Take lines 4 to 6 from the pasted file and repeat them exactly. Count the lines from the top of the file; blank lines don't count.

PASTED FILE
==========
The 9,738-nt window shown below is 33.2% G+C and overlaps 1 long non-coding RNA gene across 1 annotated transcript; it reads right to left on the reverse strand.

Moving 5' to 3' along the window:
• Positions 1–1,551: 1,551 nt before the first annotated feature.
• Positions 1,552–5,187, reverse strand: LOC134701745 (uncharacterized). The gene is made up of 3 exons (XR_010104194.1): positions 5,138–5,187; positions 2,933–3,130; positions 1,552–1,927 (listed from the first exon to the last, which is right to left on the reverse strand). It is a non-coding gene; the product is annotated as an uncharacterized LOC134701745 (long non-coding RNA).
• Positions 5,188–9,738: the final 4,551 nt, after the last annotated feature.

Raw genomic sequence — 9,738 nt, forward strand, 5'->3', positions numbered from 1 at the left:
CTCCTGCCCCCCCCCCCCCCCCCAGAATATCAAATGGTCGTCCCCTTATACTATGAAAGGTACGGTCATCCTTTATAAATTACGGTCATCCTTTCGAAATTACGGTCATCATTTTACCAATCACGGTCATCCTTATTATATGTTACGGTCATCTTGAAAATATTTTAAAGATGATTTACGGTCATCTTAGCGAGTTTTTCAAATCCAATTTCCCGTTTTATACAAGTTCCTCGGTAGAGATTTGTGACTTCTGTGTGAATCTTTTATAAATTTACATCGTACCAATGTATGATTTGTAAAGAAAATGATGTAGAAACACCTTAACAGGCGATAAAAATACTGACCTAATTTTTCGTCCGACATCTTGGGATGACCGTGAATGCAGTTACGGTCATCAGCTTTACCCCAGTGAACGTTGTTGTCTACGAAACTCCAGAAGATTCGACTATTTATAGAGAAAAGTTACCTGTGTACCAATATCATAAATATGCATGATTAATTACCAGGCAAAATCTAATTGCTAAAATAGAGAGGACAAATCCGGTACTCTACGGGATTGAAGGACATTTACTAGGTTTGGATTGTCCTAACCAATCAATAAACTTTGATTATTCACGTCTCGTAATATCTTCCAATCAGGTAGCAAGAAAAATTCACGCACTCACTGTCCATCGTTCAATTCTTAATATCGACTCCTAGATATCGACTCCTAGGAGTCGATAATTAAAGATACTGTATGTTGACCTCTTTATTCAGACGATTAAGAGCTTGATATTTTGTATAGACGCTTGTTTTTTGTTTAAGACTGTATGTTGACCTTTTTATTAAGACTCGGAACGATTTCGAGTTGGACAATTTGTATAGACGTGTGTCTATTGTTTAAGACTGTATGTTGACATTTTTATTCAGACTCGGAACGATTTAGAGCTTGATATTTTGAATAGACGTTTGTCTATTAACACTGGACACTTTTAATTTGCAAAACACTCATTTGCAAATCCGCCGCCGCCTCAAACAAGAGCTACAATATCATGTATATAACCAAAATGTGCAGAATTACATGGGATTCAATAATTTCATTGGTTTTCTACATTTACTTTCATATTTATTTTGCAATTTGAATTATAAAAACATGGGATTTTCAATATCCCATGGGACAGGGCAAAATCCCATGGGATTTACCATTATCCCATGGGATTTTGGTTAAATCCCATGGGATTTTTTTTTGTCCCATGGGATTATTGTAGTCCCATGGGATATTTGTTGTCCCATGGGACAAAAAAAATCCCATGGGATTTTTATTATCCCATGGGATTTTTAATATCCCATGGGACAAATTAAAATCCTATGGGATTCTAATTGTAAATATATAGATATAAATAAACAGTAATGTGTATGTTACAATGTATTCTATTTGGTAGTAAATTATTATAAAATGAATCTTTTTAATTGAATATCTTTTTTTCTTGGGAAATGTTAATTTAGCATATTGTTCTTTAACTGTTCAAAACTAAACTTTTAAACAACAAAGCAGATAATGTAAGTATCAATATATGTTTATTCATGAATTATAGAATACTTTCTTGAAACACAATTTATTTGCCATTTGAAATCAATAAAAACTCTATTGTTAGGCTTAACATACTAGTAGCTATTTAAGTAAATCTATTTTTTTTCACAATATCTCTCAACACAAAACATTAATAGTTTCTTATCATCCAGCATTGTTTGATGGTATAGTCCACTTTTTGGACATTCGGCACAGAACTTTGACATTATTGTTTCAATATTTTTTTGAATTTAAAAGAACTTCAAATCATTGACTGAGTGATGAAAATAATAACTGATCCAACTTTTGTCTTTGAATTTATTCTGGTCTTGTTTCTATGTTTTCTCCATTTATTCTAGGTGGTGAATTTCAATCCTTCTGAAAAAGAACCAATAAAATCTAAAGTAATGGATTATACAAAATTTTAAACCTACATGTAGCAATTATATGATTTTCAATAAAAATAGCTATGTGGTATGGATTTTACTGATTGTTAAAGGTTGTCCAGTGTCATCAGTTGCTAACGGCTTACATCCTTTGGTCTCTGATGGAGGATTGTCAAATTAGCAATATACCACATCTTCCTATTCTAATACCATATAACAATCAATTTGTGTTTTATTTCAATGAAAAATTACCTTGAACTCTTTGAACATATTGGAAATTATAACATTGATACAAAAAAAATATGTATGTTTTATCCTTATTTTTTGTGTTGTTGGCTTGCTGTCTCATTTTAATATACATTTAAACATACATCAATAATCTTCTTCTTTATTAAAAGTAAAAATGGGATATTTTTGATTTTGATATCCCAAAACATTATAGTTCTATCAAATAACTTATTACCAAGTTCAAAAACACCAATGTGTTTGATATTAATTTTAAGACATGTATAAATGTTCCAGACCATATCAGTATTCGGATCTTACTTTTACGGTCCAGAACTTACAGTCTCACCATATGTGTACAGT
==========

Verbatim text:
• Positions 1,552–5,187, reverse strand: LOC134701745 (uncharacterized). The gene is made up of 3 exons (XR_010104194.1): positions 5,138–5,187; positions 2,933–3,130; positions 1,552–1,927 (listed from the first exon to the last, which is right to left on the reverse strand). It is a non-coding gene; the product is annotated as an uncharacterized LOC134701745 (long non-coding RNA).
• Positions 5,188–9,738: the final 4,551 nt, after the last annotated feature.

Raw genomic sequence — 9,738 nt, forward strand, 5'->3', positions numbered from 1 at the left: